By Clement Tan/Red Sports, with additional reporting by Erwin Wong
National Stadium, Friday, April 28, 2017 — As she stood over the starting block amid the cacophony of screams, Elizabeth-Ann Tan looked straight ahead, arms akimbo, focused on the task at hand. There were the nerves, but she was mostly visualising the century sprint she’s about to run: the start that was always problematic for her, her shoulders, her arm swing, her stride rhythm.
The time Elizabeth had in mind: the 12.44 seconds she ran at a meet in Perth in March. She ran 12.71s in the semi-finals last week to break the electronically timed C Division girls record of 12.74s that Nur Izlyn Bte Zaini set in 2012 while representing Singapore Sports School. To go anywhere near 12.44s would mean bettering the 12.6s hand-timed record set in 1993 by Lim Joo Lee, then of Raffles Girls’ School.
“I was very, very nervous,” said Elizabeth, a Nanyang Girls’ High School secondary two student. “It was a bit more difficult to focus here than at Bishan Stadium because of the bigger crowd and the place, it’s quite scary though the adrenaline also pushed me along.”
She ended up crossing the finish line in the C girls 100m final in 12.41s, run with a slight tailwind of 0.1 metre/second. Teammate Bernice Liew, who finished second in a close 200m final last week, again claimed the silver in a personal best 12.72s. Both girls later combined to win gold for Nanyang Girls’ in the 4 by 100m relay.
At a time when right-wing nationalism is seeing a resurgence globally, Singapore’s move to ensure minority representation may seem almost progressive in comparison.
The city-state could soon have its first female Muslim president, after the government rubber-stamped changes last week that would see only the country’s Malay, Muslim minority—making up about 15% of its 3.9 million resident citizens—eligible to stand at September’s election to choose its head of state, a largely ceremonial role.
But since Singapore gained independence from Malaysia in 1965, the ruling People’s Action Party (PAP) has in fact relied on a plethora of race-based innovations to maintain racial harmony between its majority Chinese population, and the minority Malay-Muslim and Indian ethnic groups. The latest move to designate that the president must be a Muslim is seen as another one of these measures.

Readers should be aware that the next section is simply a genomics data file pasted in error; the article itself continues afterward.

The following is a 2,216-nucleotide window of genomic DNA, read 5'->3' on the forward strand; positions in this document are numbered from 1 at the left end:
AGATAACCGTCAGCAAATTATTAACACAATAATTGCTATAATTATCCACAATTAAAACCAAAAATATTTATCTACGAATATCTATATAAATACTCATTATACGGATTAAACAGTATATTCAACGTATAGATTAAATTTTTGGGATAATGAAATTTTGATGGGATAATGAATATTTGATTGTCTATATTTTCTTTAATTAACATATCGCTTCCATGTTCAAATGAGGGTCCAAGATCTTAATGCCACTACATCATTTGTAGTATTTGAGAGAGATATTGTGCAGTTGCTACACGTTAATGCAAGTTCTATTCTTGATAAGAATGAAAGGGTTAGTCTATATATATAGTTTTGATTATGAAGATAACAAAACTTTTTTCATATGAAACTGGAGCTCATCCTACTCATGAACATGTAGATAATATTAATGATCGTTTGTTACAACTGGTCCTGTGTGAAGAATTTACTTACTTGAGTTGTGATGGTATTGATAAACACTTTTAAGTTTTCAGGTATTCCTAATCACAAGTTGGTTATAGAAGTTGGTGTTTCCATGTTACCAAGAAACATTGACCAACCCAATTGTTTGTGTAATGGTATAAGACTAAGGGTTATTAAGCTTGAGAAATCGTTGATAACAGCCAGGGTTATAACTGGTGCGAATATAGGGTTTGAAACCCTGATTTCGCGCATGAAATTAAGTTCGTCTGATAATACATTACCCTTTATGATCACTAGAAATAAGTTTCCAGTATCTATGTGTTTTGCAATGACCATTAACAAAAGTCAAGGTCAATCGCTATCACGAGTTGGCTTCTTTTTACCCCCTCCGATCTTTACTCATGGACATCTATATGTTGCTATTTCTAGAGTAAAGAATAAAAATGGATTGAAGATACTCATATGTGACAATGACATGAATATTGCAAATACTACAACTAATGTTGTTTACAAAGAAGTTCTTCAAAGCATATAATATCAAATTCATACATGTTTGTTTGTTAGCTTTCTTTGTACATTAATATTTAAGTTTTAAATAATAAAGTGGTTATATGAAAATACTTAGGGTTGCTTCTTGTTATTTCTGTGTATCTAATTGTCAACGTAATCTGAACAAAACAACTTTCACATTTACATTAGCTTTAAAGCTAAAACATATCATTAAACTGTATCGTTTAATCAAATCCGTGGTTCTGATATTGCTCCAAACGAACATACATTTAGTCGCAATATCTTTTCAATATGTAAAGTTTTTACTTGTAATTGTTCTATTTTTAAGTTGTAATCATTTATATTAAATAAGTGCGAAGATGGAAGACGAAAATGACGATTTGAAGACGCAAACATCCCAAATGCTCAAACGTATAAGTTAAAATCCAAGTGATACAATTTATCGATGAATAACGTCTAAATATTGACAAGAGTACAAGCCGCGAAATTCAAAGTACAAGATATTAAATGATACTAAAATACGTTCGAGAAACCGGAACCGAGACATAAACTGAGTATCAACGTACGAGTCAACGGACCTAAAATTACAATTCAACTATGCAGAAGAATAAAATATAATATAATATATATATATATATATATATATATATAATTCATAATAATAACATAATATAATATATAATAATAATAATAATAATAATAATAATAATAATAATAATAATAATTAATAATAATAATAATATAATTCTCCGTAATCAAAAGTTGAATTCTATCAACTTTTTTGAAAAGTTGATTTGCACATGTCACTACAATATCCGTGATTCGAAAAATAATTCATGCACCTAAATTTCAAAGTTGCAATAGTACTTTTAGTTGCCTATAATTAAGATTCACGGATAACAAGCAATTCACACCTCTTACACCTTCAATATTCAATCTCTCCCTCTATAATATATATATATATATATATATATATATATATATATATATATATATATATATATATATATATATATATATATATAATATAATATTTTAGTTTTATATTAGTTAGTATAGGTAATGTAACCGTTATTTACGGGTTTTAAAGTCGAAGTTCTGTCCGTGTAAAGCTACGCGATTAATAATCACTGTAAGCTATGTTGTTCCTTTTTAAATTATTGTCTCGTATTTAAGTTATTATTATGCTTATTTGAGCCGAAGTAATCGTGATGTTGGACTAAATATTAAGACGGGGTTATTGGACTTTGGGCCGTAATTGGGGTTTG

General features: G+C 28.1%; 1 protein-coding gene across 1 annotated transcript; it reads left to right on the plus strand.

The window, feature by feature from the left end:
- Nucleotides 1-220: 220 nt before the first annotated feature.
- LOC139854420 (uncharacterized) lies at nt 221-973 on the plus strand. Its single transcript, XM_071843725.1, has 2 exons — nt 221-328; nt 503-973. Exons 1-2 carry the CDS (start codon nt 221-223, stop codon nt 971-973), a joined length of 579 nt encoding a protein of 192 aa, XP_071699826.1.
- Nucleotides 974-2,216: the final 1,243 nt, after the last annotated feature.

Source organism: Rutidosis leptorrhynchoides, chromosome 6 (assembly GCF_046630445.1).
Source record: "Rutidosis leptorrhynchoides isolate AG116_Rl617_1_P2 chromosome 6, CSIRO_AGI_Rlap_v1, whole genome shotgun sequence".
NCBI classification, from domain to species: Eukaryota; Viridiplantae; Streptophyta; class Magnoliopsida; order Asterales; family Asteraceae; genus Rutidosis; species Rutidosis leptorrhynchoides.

“The government believes they have to engineer multiracialism,” said Eugene Tan, associate professor of law at Singapore Management University. “They regard the election of a minority as head of state as an important testament of Singapore’s nation-building journey. Attaining that end justifies the means.”
TANKING economy, check; struggling newspaper industry, check; few opportunities for fresh young talent, check.
So why would any fresh graduate choose to quadruple his student debt by going straight into graduate journalism school, only to enter an industry that is seemingly devoid of opportunities?
Well, I did. My friends thought I was insane, but I could not imagine doing anything else. I guess I also wanted to attend Columbia Journalism School because the idea of hazarding a calculated risk appealed to me.
What makes a country a home? Is it emotional ties or pure economic self-interest?
Linda Lim posed this question in a Straits Times article published June 19 and it has lingered in my mind ever since, particularly at the Kent Ridge Ministerial Forum held Aug. 31 at the NUS Theatrette.
Singapore’s manpower minister, Ng Eng Hen was the minister in attendance as he suggested how the Singapore graduate can “stand tall in a shrinking world”. He talked about the perceived strengths and weaknesses of the Singapore graduate and suggested we have to improve if we were to take advantage of future opportunities in an increasingly globalised world.
It all sounded so familiar. Ng cached his argument in an unmistakable economic paradigm that has come to characterize the PAP government. But should the only logic that prevails on most occasions be economic in a home? While it is important to embrace this global human flow, is Singapore embracing this at the risk of alienating Singaporeans?